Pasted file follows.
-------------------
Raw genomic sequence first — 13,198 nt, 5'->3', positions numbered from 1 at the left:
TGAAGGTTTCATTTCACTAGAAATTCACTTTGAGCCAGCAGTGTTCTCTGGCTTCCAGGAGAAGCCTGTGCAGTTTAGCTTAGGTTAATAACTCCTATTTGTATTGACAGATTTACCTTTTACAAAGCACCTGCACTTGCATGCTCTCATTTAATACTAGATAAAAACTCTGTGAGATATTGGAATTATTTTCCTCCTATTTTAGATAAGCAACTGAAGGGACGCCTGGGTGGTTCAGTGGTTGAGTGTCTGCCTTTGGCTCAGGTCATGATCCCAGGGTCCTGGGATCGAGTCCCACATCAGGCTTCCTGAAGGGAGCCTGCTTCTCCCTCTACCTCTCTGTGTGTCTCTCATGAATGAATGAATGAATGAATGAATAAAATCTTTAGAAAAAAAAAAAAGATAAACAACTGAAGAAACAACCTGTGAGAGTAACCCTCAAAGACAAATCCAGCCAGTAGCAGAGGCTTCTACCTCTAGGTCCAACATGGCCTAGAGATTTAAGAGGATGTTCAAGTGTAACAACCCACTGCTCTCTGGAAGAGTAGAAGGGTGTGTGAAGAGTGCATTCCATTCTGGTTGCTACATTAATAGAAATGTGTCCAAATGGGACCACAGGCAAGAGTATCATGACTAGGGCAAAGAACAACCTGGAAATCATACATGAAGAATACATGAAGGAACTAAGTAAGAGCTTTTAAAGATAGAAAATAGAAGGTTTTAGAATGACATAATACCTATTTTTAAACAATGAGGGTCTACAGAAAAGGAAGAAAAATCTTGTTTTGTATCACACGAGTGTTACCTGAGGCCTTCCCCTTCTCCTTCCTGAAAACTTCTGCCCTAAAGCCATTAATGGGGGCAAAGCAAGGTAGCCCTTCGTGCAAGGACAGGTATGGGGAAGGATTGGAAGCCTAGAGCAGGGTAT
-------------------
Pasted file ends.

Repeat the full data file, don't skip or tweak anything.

Raw genomic sequence first — 13,198 nt, 5'->3', positions numbered from 1 at the left:
TGAAGGTTTCATTTCACTAGAAATTCACTTTGAGCCAGCAGTGTTCTCTGGCTTCCAGGAGAAGCCTGTGCAGTTTAGCTTAGGTTAATAACTCCTATTTGTATTGACAGATTTACCTTTTACAAAGCACCTGCACTTGCATGCTCTCATTTAATACTAGATAAAAACTCTGTGAGATATTGGAATTATTTTCCTCCTATTTTAGATAAGCAACTGAAGGGACGCCTGGGTGGTTCAGTGGTTGAGTGTCTGCCTTTGGCTCAGGTCATGATCCCAGGGTCCTGGGATCGAGTCCCACATCAGGCTTCCTGAAGGGAGCCTGCTTCTCCCTCTACCTCTCTGTGTGTCTCTCATGAATGAATGAATGAATGAATGAATAAAATCTTTAGAAAAAAAAAAAAGATAAACAACTGAAGAAACAACCTGTGAGAGTAACCCTCAAAGACAAATCCAGCCAGTAGCAGAGGCTTCTACCTCTAGGTCCAACATGGCCTAGAGATTTAAGAGGATGTTCAAGTGTAACAACCCACTGCTCTCTGGAAGAGTAGAAGGGTGTGTGAAGAGTGCATTCCATTCTGGTTGCTACATTAATAGAAATGTGTCCAAATGGGACCACAGGCAAGAGTATCATGACTAGGGCAAAGAACAACCTGGAAATCATACATGAAGAATACATGAAGGAACTAAGTAAGAGCTTTTAAAGATAGAAAATAGAAGGTTTTAGAATGACATAATACCTATTTTTAAACAATGAGGGTCTACAGAAAAGGAAGAAAAATCTTGTTTTGTATCACACGAGTGTTACCTGAGGCCTTCCCCTTCTCCTTCCTGAAAACTTCTGCCCTAAAGCCATTAATGGGGGCAAAGCAAGGTAGCCCTTCGTGCAAGGACAGGTATGGGGAAGGATTGGAAGCCTAGAGCAGGGTAT